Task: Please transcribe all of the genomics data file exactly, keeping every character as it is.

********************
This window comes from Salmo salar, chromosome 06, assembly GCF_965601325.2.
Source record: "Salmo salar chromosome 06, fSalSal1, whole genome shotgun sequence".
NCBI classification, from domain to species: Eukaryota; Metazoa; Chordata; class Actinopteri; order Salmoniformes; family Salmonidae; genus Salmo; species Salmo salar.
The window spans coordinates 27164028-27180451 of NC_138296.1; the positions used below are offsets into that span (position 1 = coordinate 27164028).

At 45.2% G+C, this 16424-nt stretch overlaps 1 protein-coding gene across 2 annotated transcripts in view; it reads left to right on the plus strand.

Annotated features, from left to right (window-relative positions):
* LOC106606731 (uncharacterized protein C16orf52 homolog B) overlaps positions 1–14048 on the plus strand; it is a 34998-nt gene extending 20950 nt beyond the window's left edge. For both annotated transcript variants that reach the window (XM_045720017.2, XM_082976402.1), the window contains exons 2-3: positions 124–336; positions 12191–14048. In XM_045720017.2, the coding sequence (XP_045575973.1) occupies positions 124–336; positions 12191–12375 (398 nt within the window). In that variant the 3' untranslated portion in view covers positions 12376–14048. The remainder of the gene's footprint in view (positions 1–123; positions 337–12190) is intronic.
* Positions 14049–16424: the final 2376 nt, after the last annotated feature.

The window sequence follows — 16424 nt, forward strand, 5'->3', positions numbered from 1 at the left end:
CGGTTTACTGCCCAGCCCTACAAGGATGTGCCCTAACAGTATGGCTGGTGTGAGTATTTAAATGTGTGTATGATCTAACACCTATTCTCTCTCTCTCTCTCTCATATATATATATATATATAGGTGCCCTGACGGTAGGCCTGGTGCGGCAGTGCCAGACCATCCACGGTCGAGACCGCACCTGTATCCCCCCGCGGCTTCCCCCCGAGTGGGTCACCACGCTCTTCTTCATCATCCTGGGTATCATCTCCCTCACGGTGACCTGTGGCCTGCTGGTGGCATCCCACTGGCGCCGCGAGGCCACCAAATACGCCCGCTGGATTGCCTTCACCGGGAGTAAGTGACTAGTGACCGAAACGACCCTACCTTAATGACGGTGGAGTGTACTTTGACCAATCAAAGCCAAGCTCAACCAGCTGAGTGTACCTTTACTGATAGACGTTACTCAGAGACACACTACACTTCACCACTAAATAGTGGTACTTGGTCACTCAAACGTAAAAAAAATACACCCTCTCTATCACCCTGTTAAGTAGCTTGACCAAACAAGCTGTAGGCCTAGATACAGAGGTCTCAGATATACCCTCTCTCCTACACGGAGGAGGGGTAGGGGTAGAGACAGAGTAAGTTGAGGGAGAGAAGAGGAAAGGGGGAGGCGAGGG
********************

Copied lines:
This window comes from Salmo salar, chromosome 06, assembly GCF_965601325.2.
Source record: "Salmo salar chromosome 06, fSalSal1, whole genome shotgun sequence".
NCBI classification, from domain to species: Eukaryota; Metazoa; Chordata; class Actinopteri; order Salmoniformes; family Salmonidae; genus Salmo; species Salmo salar.
The window spans coordinates 27164028-27180451 of NC_138296.1; the positions used below are offsets into that span (position 1 = coordinate 27164028).

At 45.2% G+C, this 16424-nt stretch overlaps 1 protein-coding gene across 2 annotated transcripts in view; it reads left to right on the plus strand.

Annotated features, from left to right (window-relative positions):
* LOC106606731 (uncharacterized protein C16orf52 homolog B) overlaps positions 1–14048 on the plus strand; it is a 34998-nt gene extending 20950 nt beyond the window's left edge. For both annotated transcript variants that reach the window (XM_045720017.2, XM_082976402.1), the window contains exons 2-3: positions 124–336; positions 12191–14048. In XM_045720017.2, the coding sequence (XP_045575973.1) occupies positions 124–336; positions 12191–12375 (398 nt within the window). In that variant the 3' untranslated portion in view covers positions 12376–14048. The remainder of the gene's footprint in view (positions 1–123; positions 337–12190) is intronic.
* Positions 14049–16424: the final 2376 nt, after the last annotated feature.

The window sequence follows — 16424 nt, forward strand, 5'->3', positions numbered from 1 at the left end:
CGGTTTACTGCCCAGCCCTACAAGGATGTGCCCTAACAGTATGGCTGGTGTGAGTATTTAAATGTGTGTATGATCTAACACCTATTCTCTCTCTCTCTCTCTCATATATATATATATATATAGGTGCCCTGACGGTAGGCCTGGTGCGGCAGTGCCAGACCATCCACGGTCGAGACCGCACCTGTATCCCCCCGCGGCTTCCCCCCGAGTGGGTCACCACGCTCTTCTTCATCATCCTGGGTATCATCTCCCTCACGGTGACCTGTGGCCTGCTGGTGGCATCCCACTGGCGCCGCGAGGCCACCAAATACGCCCGCTGGATTGCCTTCACCGGGAGTAAGTGACTAGTGACCGAAACGACCCTACCTTAATGACGGTGGAGTGTACTTTGACCAATCAAAGCCAAGCTCAACCAGCTGAGTGTACCTTTACTGATAGACGTTACTCAGAGACACACTACACTTCACCACTAAATAGTGGTACTTGGTCACTCAAACGTAAAAAAAATACACCCTCTCTATCACCCTGTTAAGTAGCTTGACCAAACAAGCTGTAGGCCTAGATACAGAGGTCTCAGATATACCCTCTCTCCTACACGGAGGAGGGGTAGGGGTAGAGACAGAGTAAGTTGAGGGAGAGAAGAGGAAAGGGGGAGGCGAGGG